Islam religion religion Buddhism Sufism Spirituality
When the heart weeps for what it has lost, the spirit laughs for what it has found. Sufi saying
The image of Sufism as a mystical tradition at odds with orthodox Islam is pretty much a Western invention. What may be true is that Sufism began as a reaction to the sybaritic superficiality of Islam under the caliphs who succeeded Muhammad and his companions and who quickly became more concerned with military victories, amassing wealth, and living a life of great comfort and indulgence than in following the teachings of the Quran. As warriors spread the faith and were rewarded with piles of booty, the ruling elite of Islam grew ever more materialistic and its caliphs began to deviate from the teachings of the Quran and the Prophet.
But Sufis also opposed the increasing literalism of Islamic legal interpretations, challenging the rulers and religious guides of their countries to be true to the essential spirit of that law rather than the letter, always seeking the hidden spiritual significance of the most common ritual or prayer. They sought deeper connections to the mystical core of the other great religious traditions, and so tended to be more tolerant than unreflective Muslims. In most cases, however, they were unable to affect the power of the largely corrupt dynastic caliphs, and so they turned to inner contemplative practices and to elevating the spiritual life of the common people.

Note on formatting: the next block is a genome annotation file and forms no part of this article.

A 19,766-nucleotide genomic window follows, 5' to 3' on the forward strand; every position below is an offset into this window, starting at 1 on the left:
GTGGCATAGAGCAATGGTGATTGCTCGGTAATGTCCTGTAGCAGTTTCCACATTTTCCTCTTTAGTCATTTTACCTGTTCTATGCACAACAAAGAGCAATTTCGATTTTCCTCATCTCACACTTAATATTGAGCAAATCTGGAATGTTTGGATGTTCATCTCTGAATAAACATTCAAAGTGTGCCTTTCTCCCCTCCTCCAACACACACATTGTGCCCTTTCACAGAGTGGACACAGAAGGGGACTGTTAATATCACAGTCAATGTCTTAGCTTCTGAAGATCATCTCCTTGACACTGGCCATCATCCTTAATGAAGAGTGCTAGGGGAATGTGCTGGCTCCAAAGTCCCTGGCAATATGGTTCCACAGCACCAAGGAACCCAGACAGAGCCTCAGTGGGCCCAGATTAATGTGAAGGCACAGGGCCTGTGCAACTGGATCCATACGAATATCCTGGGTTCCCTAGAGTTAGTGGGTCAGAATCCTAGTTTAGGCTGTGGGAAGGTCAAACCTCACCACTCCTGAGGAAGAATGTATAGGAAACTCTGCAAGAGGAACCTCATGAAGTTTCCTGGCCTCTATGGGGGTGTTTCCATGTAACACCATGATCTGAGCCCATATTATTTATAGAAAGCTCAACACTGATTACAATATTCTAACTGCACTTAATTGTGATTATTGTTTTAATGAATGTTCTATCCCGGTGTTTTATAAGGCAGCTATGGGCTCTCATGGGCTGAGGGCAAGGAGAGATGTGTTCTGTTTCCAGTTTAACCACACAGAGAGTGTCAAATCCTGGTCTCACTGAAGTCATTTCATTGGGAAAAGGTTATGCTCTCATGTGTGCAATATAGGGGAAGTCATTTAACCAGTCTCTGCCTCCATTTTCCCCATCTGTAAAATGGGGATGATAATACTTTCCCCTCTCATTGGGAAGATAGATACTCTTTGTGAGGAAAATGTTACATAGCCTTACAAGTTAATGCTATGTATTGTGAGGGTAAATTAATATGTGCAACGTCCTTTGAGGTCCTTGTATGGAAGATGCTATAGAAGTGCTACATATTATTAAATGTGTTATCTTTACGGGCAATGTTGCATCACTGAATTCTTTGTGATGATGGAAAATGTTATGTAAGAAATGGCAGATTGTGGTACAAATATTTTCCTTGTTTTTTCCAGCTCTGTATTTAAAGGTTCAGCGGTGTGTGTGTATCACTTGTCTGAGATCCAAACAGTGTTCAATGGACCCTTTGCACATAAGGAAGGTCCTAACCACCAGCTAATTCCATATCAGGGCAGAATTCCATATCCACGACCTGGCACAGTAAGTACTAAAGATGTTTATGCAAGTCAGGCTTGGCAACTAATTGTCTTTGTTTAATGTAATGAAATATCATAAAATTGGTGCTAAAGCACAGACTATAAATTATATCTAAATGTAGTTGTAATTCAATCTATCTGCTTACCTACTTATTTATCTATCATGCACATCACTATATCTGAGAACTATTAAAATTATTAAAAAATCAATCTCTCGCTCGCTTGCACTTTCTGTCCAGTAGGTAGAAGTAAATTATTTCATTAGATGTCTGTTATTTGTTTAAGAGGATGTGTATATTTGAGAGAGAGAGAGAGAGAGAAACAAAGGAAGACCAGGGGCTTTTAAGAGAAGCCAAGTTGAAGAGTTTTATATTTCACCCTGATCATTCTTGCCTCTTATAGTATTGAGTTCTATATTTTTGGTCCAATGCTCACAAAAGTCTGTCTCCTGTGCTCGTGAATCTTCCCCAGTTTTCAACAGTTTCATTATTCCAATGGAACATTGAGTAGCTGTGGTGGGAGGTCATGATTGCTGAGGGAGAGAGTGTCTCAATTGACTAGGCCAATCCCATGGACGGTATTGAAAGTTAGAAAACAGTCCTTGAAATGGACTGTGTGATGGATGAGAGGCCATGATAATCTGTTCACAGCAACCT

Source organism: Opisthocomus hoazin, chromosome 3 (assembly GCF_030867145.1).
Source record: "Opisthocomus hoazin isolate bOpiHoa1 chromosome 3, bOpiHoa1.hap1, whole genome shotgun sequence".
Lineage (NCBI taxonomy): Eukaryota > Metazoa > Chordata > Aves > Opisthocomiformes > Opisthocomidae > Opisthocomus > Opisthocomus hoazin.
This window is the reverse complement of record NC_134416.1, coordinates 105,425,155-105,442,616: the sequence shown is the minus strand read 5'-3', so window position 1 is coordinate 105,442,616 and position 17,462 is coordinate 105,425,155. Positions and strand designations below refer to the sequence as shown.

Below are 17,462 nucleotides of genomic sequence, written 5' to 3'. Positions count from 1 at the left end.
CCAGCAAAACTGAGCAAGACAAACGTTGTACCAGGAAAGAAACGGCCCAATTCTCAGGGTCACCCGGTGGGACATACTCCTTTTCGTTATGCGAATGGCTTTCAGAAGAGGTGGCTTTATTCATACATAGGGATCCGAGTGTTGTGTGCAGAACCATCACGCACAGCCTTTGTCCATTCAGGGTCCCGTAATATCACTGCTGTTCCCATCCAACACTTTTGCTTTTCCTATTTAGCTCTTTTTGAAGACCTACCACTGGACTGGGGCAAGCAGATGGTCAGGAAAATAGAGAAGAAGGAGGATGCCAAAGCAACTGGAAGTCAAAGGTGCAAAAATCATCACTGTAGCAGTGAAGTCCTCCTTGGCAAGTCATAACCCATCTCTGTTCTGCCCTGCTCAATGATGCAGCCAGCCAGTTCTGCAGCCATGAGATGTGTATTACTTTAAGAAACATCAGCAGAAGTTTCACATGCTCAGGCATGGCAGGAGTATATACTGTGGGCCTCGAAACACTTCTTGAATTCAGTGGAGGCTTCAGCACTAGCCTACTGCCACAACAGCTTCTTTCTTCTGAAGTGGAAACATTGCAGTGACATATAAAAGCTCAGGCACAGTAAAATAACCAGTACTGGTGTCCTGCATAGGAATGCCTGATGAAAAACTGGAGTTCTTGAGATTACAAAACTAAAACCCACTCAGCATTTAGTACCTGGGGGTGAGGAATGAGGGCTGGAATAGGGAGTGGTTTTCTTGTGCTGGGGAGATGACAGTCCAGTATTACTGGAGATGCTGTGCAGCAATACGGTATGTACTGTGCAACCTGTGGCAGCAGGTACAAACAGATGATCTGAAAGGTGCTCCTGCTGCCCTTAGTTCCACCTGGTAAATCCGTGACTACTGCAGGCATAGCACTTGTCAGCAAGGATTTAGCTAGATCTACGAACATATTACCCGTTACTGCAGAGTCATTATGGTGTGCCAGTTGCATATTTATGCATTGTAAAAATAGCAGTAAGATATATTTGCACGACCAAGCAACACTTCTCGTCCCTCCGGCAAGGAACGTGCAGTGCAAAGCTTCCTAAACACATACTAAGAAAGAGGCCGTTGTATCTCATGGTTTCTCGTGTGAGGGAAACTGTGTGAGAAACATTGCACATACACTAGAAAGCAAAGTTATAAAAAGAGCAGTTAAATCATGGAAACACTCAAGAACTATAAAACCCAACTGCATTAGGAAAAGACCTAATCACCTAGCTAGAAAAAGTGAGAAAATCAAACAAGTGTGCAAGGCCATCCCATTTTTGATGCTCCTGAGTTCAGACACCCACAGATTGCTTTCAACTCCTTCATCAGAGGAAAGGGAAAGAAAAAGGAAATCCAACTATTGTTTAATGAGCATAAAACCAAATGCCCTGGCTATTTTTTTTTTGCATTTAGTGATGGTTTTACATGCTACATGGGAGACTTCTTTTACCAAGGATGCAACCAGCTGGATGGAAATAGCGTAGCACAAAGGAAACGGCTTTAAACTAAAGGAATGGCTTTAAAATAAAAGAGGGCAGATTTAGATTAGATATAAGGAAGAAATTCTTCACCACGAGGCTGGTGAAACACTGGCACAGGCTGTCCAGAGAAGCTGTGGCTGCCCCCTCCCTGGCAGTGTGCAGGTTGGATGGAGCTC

Still, the vast majority of Sufis remained first and foremost orthodox Muslims who performed the prayers and followed the sunna. Rather than avoiding the worship practices of orthodox Islam, Sufis must do more of these practices even more carefully than other Muslims - contrary to the teachings of some American Sufis. Shaykh Fadhlalla Haeri, a Sufi born in Iraq and educated in Europe and America, writes that the basic laws of Muslim worship, the Five Pillars, are "although necessary, not sufficient for most of the people who are sick in this vast hospital called the world." According to Fadhlalla, Sufism "starts with following the Islamic Law. . . with acquiring the knowledge of the outer practices in order to develop, evolve, and enliven the inner awakened state."1
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What are the similarities between the religions Hinduism and Buddhism and Islam
Between Hinduism and Buddhism there is some common tradition and the Buddha was a Hindu, but generally Hindus believe in a God and Buddhists do not. I am a Buddhist.
As to Islam it is an Abrahamic faith just like Christianity and Judaism are, meaning they trace there heritage back to Abraham and all believe in the same creator God. After that there are other similarities in the 3 but far more differences.